Cellphones give hotel guests the upper hand

Wed Mar 16, 2011 11:58am EDT
 
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By Helen Chernikoff

NEW YORK (Reuters) - Travel today, from luggage to laptop, is increasingly high-tech. Yet every hotel room hosts a costly anachronism: a traditional telephone.

In-room phones once produced profits for hoteliers. Today they eat into earnings as guests use cellphones instead.

"Phones used to be a revenue center," said Best Western Chief Executive Officer David Kong. "Now they're a cost center."

The dwindling utility of the hotel room phone is part of a wider trend that has land lines vanishing from homes and workers doing business on the BlackBerry.

AT&T Inc and Verizon Communications Inc, the big local phone companies, are losing 10 percent to 12 percent of their lines every year to other providers, said independent telecom analyst Jeff Kagan. That rate will only increase, he said.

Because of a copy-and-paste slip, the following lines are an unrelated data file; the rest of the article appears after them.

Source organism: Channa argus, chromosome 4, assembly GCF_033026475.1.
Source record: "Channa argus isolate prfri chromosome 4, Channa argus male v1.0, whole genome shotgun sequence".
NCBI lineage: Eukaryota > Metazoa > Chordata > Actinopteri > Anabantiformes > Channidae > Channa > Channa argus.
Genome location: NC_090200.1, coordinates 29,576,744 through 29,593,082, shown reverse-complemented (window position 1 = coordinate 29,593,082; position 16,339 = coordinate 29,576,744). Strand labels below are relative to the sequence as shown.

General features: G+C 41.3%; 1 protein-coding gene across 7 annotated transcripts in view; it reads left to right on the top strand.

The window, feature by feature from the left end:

But hotels can't hang up on their phone systems. Guest safety and security demand them, said Bjorn Hanson, a professor at New York University's Tisch Center for Hospitality, Tourism and Sports Management.

"We're stuck with them," Kong said.

Guests use room phones if they need to call for help. In non-emergencies, they pick up the receiver to order room service and wake-up calls.   Continued...

 
<p>A pair of new smart phones called "Kin One" (L) and "Kin Two" are introduced at a Microsoft news conference in San Francisco, California April 12, 2010. REUTERS/Robert Galbraith</p>